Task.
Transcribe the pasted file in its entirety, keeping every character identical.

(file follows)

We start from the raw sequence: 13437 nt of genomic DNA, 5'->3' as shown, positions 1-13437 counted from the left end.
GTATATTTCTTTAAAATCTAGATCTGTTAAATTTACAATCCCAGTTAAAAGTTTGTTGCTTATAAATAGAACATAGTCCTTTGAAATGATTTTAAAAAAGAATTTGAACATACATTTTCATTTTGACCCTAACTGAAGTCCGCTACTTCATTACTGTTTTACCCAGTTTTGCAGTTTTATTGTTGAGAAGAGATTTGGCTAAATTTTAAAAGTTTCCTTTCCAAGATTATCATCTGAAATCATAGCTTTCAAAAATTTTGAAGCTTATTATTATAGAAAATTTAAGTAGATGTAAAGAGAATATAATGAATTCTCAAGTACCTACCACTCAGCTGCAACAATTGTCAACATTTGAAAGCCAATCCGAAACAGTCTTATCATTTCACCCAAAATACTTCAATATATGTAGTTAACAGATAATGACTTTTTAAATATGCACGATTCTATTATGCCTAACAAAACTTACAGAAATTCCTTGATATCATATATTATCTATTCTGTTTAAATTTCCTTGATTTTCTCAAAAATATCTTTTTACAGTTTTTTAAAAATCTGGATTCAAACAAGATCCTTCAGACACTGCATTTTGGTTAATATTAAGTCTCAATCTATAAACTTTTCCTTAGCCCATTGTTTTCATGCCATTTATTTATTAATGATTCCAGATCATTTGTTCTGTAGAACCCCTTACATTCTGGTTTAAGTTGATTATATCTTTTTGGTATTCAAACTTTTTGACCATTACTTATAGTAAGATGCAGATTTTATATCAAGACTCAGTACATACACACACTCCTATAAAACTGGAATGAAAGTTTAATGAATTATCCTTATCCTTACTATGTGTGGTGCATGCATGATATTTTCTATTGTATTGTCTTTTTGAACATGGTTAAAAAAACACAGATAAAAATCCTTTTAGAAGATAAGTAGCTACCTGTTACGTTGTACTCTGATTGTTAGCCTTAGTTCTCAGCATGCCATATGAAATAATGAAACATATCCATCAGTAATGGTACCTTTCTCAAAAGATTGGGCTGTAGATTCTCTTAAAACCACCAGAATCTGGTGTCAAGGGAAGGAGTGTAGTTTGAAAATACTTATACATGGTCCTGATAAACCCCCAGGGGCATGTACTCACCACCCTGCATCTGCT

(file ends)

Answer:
We start from the raw sequence: 13437 nt of genomic DNA, 5'->3' as shown, positions 1-13437 counted from the left end.
GTATATTTCTTTAAAATCTAGATCTGTTAAATTTACAATCCCAGTTAAAAGTTTGTTGCTTATAAATAGAACATAGTCCTTTGAAATGATTTTAAAAAAGAATTTGAACATACATTTTCATTTTGACCCTAACTGAAGTCCGCTACTTCATTACTGTTTTACCCAGTTTTGCAGTTTTATTGTTGAGAAGAGATTTGGCTAAATTTTAAAAGTTTCCTTTCCAAGATTATCATCTGAAATCATAGCTTTCAAAAATTTTGAAGCTTATTATTATAGAAAATTTAAGTAGATGTAAAGAGAATATAATGAATTCTCAAGTACCTACCACTCAGCTGCAACAATTGTCAACATTTGAAAGCCAATCCGAAACAGTCTTATCATTTCACCCAAAATACTTCAATATATGTAGTTAACAGATAATGACTTTTTAAATATGCACGATTCTATTATGCCTAACAAAACTTACAGAAATTCCTTGATATCATATATTATCTATTCTGTTTAAATTTCCTTGATTTTCTCAAAAATATCTTTTTACAGTTTTTTAAAAATCTGGATTCAAACAAGATCCTTCAGACACTGCATTTTGGTTAATATTAAGTCTCAATCTATAAACTTTTCCTTAGCCCATTGTTTTCATGCCATTTATTTATTAATGATTCCAGATCATTTGTTCTGTAGAACCCCTTACATTCTGGTTTAAGTTGATTATATCTTTTTGGTATTCAAACTTTTTGACCATTACTTATAGTAAGATGCAGATTTTATATCAAGACTCAGTACATACACACACTCCTATAAAACTGGAATGAAAGTTTAATGAATTATCCTTATCCTTACTATGTGTGGTGCATGCATGATATTTTCTATTGTATTGTCTTTTTGAACATGGTTAAAAAAACACAGATAAAAATCCTTTTAGAAGATAAGTAGCTACCTGTTACGTTGTACTCTGATTGTTAGCCTTAGTTCTCAGCATGCCATATGAAATAATGAAACATATCCATCAGTAATGGTACCTTTCTCAAAAGATTGGGCTGTAGATTCTCTTAAAACCACCAGAATCTGGTGTCAAGGGAAGGAGTGTAGTTTGAAAATACTTATACATGGTCCTGATAAACCCCCAGGGGCATGTACTCACCACCCTGCATCTGCT